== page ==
We’re not going to sensationalize the importance of this election. No matter what happens Rhode Island House Leadership will remain firmly entrenched in power; the Providence City Council will remain entirely Democratic, whatever that means in practice; and the technocratic institutions of the municipal government will keep a more or less steady course. But Buddy Cianci and Jorge Elorza aren’t the same person, so please vote.
It’s only reasonable that this election has been obsessed with Cianci’s criminal record and spotty associations. The next mayor of Providence is going to be dealing with a lot of contracts—the I-195 land is soon to be developed, new hotels have been proposed for downtown, waterfront development is on the table, the city is moving forward with multiple transportation projects simultaneously—so a lot of money will be moving around.
Elorza will probably approach all of this like the proceduralist that he is; the city will process bids and award contracts to corporations based on an economic calculus that doesn’t concern itself with how workers are being treated, how the environment is being protected, or how a McDonald’s drive-thru in Olneyville serves or disserves the community around it. Allowing a city to be organized by the interests of capital creates a city not worth living in.
We are also convinced that what is illegal is not necessarily wrong, insofar as the law doesn’t simply define what is right, so we understand where some members of the left, especially working-class groups, are coming from when they say that the sort of corruption represented by Cianci isn’t really worse than many legal maneuvers performed by other politicians on behalf of moneyed interests. Cianci will listen to anyone who can potentially help him politically, and that means he’s susceptible to pressure from community organizations and the bad guys alike. We imagine that Cianci would leave more space for negotiations. We also imagine that Cianci would leave more space for graft. People should be wary about trusting a black-box mechanism and hoping that, through a hidden process, things will shake out in the working class’s favor. While some on the left want to view Buddy Cianci as a mathematical function—what you put in determines with certainty what you get out—there’s reason to be skeptical about the judgment of a man with a documented history of violence and thuggery, and an alleged incident of rape at gunpoint. There’s also something to the argument that a corrupt city hall could scare away state and federal money that the city can ill afford to do without.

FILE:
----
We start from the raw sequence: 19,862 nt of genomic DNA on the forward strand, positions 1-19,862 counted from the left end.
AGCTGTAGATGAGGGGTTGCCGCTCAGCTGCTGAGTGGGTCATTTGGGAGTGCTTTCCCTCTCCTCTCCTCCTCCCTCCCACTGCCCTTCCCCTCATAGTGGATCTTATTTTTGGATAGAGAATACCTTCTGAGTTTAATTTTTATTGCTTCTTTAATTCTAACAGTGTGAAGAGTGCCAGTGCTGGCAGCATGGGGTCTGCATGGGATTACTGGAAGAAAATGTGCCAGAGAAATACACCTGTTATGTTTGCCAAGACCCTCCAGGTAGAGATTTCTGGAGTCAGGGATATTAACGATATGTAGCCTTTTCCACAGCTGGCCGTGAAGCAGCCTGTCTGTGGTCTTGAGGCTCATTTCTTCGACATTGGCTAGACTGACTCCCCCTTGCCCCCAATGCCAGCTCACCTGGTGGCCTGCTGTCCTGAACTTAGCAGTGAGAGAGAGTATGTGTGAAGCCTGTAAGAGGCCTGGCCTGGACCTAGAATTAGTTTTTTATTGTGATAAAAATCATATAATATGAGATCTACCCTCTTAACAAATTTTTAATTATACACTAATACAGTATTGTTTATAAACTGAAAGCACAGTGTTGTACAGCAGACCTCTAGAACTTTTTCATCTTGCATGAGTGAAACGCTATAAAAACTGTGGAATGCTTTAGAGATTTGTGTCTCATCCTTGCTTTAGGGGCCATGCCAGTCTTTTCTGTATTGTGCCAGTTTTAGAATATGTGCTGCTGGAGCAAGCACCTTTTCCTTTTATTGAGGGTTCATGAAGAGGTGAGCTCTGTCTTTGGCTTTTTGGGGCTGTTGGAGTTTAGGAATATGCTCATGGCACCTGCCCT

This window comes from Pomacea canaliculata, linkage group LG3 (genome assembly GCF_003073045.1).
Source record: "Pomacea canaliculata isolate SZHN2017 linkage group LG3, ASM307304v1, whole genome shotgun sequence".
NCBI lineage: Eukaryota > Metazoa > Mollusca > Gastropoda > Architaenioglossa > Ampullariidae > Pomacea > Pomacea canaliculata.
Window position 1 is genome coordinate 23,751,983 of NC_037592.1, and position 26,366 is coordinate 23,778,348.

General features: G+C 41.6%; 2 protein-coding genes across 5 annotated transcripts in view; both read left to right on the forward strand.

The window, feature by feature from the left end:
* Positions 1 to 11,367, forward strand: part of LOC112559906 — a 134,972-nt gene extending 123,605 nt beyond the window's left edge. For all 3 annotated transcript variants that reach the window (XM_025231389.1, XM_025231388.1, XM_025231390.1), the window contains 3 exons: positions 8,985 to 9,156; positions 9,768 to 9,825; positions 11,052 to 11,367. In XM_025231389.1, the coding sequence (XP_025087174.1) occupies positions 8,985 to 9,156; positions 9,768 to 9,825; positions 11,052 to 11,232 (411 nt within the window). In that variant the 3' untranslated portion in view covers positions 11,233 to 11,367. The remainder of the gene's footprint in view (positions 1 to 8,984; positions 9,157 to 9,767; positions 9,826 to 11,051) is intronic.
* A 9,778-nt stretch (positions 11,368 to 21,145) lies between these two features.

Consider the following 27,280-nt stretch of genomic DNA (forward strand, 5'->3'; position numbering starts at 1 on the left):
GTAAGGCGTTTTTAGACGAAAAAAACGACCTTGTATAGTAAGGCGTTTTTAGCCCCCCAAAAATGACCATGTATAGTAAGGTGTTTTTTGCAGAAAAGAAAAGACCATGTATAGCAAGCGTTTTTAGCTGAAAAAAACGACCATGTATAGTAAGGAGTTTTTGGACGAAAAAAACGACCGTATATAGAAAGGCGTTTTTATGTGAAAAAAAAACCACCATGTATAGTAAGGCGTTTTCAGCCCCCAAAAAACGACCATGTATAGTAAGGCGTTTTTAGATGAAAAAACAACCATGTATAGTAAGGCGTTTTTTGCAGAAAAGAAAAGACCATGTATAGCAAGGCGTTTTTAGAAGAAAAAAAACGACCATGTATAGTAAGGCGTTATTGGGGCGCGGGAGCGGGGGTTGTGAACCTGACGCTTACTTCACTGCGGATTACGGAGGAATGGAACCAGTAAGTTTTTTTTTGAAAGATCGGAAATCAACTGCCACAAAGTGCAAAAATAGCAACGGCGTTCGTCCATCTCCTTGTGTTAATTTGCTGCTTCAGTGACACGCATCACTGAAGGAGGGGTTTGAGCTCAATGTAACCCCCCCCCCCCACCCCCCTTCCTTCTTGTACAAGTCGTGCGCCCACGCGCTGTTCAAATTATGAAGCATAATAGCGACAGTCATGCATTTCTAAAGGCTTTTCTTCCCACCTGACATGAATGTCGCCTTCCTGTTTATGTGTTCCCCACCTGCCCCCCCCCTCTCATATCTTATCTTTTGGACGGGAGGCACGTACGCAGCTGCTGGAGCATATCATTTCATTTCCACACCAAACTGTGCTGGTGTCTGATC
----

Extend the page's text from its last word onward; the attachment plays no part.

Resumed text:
So here we are, stuck between a neoliberal and a crook. Maybe the best thing we can do is hold our breath for four years and work towards a real people’s candidate in 2018. In the meantime, we doubt we can afford a major blow to our viability as a recipient of state and federal funds and the dead weight of corrupt or incompetent political appointees. It is with reservations that Indy Metro endorses Jorge Elorza for Mayor of Providence. We hope he surprises us.